On Friday’s my blog posts will focus on Fibromyalgia and Chronic Fatigue (FM/CFS). It is an illness that I finally received a diagnosis of in 2010. It is part of my daily life and affects the members of my family so I feel it needs to be something I write about. However, I don’t want to be defined by my illness, so I’ll give it a space on Fridays and that will be it for the week! Please bear with me if you do not suffer from this illness or know someone that does. Just click the little red X in the upper right corner and come back another time for another topic like my year studying joy that I’ll be posting about every Wednesday or the Bucket List for my 44th year I intend to conquer.
This post is going to sound awfully clinical and impersonal but it’s because I’m relaying information discussed at the workshop.
A few weeks ago my husband and I attended a seminar by Dr. Daniel Clauw called CHRONIC PAIN: MAYBE IT’S ALL IN THEIR HEAD. Currently Dr. Clauw is a Professor of Anesthesiology, Medicine (Rheumatology) and Psychiatry at the University of Michigan. He serves as Director of the Chronic Pain and Fatigue Research Center. He joined the faculty at Georgetown University in 1990, and while there, founded the Georgetown Chronic Pain and Fatigue Research Center. He has become an internationally known expert in chronic pain, and especially the central nervous system contributions to chronic pain.
During the workshop he described the three mechanic characterizations of pain. Peripheral damage or inflammation is pain felt by an actual injury, disease such as arthritis or even pain caused by cancer. Neuropathic pain is caused by damaged nerves such as lower back pain. Central pain is pain that is felt by a type of volume control switch in the brain that is turned all the way up. Most chronic pain sufferers have two or all three of these types of pain.
For most people with FM this volume control is set too high for all sensory issues. That leads an individual to possible irritations and pain caused from a number of issues such as loud noises, smells, bright lights, stress, etc. These people feel pain at levels where some people wouldn’t experience any.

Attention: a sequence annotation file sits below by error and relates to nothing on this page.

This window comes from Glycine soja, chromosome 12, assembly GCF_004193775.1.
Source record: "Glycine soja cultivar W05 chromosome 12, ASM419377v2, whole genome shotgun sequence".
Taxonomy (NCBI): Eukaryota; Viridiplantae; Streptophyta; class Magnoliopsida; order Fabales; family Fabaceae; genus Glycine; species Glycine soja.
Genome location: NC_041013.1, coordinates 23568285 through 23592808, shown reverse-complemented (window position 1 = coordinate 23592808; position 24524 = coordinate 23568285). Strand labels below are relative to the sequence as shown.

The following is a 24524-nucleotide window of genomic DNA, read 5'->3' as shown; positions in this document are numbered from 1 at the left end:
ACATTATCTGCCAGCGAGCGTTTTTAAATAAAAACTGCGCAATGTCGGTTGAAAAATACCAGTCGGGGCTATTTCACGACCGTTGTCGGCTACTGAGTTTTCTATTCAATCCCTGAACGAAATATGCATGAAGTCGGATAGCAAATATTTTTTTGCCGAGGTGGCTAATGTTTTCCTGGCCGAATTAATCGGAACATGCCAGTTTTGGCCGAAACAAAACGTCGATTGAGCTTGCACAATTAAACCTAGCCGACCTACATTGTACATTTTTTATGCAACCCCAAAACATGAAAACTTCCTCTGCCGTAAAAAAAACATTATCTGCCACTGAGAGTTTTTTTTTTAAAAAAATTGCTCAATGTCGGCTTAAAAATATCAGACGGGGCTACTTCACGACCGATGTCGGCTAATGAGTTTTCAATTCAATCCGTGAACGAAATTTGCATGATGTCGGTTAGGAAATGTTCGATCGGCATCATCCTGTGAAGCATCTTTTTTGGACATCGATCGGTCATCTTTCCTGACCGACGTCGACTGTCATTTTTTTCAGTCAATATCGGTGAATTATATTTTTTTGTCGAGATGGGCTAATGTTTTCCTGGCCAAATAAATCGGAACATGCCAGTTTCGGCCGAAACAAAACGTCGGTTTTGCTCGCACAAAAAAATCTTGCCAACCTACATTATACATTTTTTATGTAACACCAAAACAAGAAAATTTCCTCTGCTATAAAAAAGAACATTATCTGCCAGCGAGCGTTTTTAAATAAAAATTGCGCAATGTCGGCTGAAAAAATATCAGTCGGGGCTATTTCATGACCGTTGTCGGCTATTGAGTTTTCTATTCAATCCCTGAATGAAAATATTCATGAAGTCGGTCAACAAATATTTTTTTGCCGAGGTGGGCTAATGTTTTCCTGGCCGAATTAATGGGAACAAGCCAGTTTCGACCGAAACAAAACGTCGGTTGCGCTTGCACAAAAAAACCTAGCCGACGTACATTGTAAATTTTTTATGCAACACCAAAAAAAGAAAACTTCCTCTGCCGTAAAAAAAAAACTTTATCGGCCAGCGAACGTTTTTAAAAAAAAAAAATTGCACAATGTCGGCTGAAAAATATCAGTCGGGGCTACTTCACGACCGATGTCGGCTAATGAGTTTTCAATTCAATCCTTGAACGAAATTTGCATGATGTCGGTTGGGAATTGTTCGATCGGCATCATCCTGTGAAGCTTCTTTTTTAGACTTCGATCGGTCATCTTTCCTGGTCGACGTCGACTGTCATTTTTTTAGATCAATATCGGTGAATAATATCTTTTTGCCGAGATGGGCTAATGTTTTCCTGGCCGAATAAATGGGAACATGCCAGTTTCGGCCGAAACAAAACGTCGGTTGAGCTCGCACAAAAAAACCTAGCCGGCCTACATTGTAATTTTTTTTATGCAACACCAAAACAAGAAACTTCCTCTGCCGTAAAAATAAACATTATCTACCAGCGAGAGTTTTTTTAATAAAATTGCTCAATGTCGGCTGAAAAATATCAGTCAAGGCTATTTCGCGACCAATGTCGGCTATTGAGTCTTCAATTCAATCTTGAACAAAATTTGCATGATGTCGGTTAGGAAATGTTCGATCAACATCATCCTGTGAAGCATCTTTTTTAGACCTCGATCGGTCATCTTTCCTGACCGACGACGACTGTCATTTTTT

A number of functional neuroimaging test have been performed as a way of studying chronic pain. Functional MRIs are allowing doctors to see changes in blood flow with various stimulants such as pressure and heat. Hopefully bringing them closer to finding prescriptions that will help with these brain functions. Currently opioids are given too often to individuals to help with pain, however, those do not affect central pain. Some patients may feel some relief from taking these medications, however, the relief felt would then be from the drugs affecting peripheral damage or inflammation such as arthritis that the individual may not even be aware they have due to the overall feeling of pain caused by FM.
Dr. Clauw’s current preferred drugs are Flexeril (primarily to aid in better sleep habits which leads to a decrease in pain sensitivity) and Neurontin.
In clinical studies he has seen overwhelming evidence that leads him to believe a patient can greatly help their pain sensitivity levels by making some lifestyle changes. For instance, he mentioned exercise, even if you have to start out walking 5 minutes a day. Start there and after a week or so increase to 7 minutes and so on. The exercise will release dopamines in the brain, dopamine functions as a neurotransmitter—a chemical released by nerve cells to send signals to other nerve cell. Several important diseases of the nervous system such as restless leg syndrome (suffered by many FM patients) are showing connections to dopamine levels in the body.
Well that’s all the medical talk I can do in one day! But as the heading of this post says – I do have something interesting to share with you all! I have had my initial exam and completed a very lengthy survey and have been enlisted to take part in a 15 month clinical study regarding pain and stress management in FM patients. As these 15 months roll along I’ll keep you updated on the aspects of the study. I go back next Wednesday and will be placed into one of three groups. There are various group sessions and individual interviews in which I’ll participate. This is not concerning drugs of any sort and we’ve been instructed to stick with our regular prescription routine and continue meeting with our regular doctors throughout the study. Anyway – I’ll be sure to relay anything I’m doing that works for me – but even if I’m in a group that doesn’t show improvement in whatever it is we’ll be doing, I’ll still feel good about the fact that I helped them cross one more item off the list of things tried.
Have a great day! Gentle hugs!